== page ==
5 Traits to Look for in Leaders


What kind of people are you looking for on your team? Bossidy and Charan (2002) in Execution: The Discipline of Getting Things Done suggest five traits to look for in leaders.  I have to ask myself also, “How am I doing in each of these five areas?” “Am I the kind of person someone would want on their team?”

Executors:  Vision, strategy, and ability to inspire are good, but we forget to ask the question:  How good is this person at getting things done?  If you want to build a company that has the excellent discipline of execution, you have to select the doer.

Ones that energize people.  Some leaders drain energy from people, and others create it.  Bossidy wants people who arrive with a smile on their face, who are upbeat, ready to take on the tasks of the day or month or year.  They’re going to create energy and energize the people they work with—and attract others like that too.

Decisive on tough issues.  Decisiveness is the ability to make the difficult decisions swiftly and act on them.  When a leader does not have the emotional fortitude, everyone in the business knows they are wavering, procrastinating and avoiding reality.

They get things done through others.   Getting things done through others is a fundamental leadership skill.  If you can’t do it, you’re not leading.  Some people smother others, blocking their initiatives and creativity.  They are micromanagers, insecure leaders who can’t trust others to get it right because they don’t know how to calibrate them and monitor their performance.  People who can’t work in team with others reduce the capacity of their organization.  They don’t get the full benefit of their people’s talent and waste everybody’s time including their own.

They follow through.  Following through ensures that people are doing the things they committed to do, according to the agreed timetable.  It exposes any lack of discipline and connection between ideas and actions.  It forces the specificity that is essential to synchronize the moving parts of an organization.

Never finish a meeting without clarifying what the follow through will be, who will do it, when and how they will do it, what resources they will use, and how and when the next reviews will take place and with whom..  And never launch an initiative unless you are personally committed to it and prepared to see it through until its embedded in the DNA or the organization.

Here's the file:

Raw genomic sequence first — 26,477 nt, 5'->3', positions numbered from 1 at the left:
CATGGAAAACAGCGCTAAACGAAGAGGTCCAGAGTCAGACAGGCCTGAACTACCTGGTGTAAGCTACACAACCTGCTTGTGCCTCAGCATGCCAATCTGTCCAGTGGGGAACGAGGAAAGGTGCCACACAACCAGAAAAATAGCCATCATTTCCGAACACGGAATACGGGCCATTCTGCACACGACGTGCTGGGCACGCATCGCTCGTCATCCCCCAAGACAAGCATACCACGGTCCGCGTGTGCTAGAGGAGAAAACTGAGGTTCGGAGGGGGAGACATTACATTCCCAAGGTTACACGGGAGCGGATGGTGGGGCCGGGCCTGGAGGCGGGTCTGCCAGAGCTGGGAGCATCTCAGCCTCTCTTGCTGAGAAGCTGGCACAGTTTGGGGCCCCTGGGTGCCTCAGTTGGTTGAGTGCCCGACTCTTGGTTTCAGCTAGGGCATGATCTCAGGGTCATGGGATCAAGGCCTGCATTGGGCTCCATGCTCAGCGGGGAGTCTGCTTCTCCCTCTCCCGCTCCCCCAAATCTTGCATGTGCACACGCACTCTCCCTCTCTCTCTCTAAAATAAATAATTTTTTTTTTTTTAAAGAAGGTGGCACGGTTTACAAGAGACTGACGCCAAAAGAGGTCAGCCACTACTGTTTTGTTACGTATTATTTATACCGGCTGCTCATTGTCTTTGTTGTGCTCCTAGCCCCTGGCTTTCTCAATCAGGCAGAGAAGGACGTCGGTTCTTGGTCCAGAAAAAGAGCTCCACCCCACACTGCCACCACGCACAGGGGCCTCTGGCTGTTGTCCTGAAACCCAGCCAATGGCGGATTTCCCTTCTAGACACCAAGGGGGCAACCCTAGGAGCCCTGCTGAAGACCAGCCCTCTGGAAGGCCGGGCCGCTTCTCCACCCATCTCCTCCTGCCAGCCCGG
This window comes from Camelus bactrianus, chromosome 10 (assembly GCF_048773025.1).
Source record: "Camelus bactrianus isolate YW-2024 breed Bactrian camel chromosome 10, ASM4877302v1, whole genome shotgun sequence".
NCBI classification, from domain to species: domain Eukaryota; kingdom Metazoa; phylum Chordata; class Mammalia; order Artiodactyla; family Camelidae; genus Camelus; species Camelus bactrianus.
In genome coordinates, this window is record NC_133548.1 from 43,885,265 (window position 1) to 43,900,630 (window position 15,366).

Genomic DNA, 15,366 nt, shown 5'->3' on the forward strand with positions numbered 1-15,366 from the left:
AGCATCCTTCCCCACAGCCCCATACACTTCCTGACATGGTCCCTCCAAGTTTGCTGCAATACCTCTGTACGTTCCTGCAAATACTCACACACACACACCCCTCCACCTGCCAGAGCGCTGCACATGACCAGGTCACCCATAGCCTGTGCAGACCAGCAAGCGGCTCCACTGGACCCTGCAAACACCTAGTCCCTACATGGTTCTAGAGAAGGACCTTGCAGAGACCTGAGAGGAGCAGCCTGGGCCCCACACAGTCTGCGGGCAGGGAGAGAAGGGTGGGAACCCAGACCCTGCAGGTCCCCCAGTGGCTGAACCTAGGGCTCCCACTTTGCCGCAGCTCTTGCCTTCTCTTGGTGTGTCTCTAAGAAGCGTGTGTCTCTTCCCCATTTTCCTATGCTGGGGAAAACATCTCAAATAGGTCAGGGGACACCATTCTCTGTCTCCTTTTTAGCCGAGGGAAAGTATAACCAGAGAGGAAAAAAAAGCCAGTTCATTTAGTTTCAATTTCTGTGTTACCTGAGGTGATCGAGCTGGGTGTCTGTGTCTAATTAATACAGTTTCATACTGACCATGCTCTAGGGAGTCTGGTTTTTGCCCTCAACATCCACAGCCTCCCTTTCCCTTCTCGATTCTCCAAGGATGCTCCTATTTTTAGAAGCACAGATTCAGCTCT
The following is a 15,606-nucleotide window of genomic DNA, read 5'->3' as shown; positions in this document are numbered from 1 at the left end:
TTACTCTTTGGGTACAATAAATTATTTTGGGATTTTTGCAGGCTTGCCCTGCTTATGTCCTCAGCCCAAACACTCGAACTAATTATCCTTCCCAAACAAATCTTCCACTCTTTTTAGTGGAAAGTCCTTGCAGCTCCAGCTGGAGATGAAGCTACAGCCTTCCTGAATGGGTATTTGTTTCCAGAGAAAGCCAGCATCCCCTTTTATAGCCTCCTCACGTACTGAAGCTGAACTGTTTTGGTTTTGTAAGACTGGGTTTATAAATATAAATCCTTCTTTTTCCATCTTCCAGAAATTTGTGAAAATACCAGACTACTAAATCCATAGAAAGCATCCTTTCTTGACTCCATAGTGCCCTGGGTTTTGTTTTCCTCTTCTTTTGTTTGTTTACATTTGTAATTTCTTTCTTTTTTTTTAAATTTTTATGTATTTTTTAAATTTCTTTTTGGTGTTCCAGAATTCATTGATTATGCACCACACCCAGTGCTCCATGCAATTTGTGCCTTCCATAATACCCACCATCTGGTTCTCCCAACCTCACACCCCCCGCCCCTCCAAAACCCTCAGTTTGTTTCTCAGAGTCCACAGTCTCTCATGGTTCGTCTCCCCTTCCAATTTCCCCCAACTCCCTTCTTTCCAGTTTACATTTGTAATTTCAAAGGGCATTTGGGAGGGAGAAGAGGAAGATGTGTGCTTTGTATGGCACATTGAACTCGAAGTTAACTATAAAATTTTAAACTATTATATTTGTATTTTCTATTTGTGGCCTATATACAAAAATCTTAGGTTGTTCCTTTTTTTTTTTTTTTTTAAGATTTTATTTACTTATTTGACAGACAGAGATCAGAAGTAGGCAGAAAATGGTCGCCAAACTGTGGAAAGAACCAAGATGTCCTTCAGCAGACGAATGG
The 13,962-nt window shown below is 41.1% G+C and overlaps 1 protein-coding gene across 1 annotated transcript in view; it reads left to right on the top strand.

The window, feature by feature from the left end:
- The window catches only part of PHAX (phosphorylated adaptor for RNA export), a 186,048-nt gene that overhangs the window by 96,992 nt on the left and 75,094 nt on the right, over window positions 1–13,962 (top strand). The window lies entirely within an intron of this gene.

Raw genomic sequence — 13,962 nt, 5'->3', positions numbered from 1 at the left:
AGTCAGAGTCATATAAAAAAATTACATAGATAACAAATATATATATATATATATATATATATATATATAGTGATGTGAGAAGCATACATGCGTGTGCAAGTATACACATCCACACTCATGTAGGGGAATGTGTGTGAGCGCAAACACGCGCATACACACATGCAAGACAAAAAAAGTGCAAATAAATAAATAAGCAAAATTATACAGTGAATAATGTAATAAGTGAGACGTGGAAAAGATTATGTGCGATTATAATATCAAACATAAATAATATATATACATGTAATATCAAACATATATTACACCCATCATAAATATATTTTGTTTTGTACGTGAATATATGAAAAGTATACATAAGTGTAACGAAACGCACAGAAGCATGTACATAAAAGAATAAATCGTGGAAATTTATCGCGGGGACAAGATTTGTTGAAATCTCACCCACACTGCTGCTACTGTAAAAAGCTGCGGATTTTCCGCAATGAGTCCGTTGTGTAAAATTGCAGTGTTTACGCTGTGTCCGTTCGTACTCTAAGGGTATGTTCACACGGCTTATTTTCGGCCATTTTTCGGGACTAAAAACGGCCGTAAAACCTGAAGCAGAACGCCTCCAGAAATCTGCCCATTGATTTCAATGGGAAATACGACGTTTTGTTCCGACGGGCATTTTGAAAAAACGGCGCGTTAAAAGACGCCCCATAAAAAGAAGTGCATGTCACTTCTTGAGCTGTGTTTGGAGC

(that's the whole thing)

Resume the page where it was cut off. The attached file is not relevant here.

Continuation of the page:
What traits do you look for in people?

Related posts:

  1. 10 Crucial Qualities of Leaders
  2. 4 Disciplines for Building Organizational Health
  3. Great Leaders are Peddlers of Hope
  4. Bad Leaders, Good Leaders and Great Leaders
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About Steve Morgan

I work in Global Leadership Development with Cru with my wife, Terry. We have been married 30 years and have 4 grown children. We have a Masters in Global Leadership together through Azusa Pacific University. I generally write about 5 “L’s: Living Well, Loving Deeply, Learning Continuously, Leading Courageously and Leaving a Legacy. I occasionally write about Laughing Loudly. Subscribe on the right side to receive an email whenever there is a new post. I invite you to leave your comments so we can dialogue on the various topics and learn from each other. If you are new to the site, you might start with looking at some of the top posts or doing a search on the right side bar for one of the 5 “L’s” that interest you. Or you can view the blog archives for topics. Photo Credit: sarahjoellephotography.com
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2 Responses to 5 Traits to Look for in Leaders

  1. Allan Hovis says:

    Personally, I think that a leader should be a responsible person, open-minded, ready to do whatever it takes to achieve the company’s goals and also someone who knows how to communicate with others.
    Following a leadership training program at Robinson Leadership was such a great experience and I’ve learned so many things about I had no idea. An interesting subject and nowadays a leader is important for a business… it’s hard to do something without one.

    • Steve Morgan says:

      Thanks for visiting Allan. Good point about having a leadership program. You have to know where you want to go and where you want to take people. Thanks for adding to the conversation. What was helpful for you in the Robinson experience?

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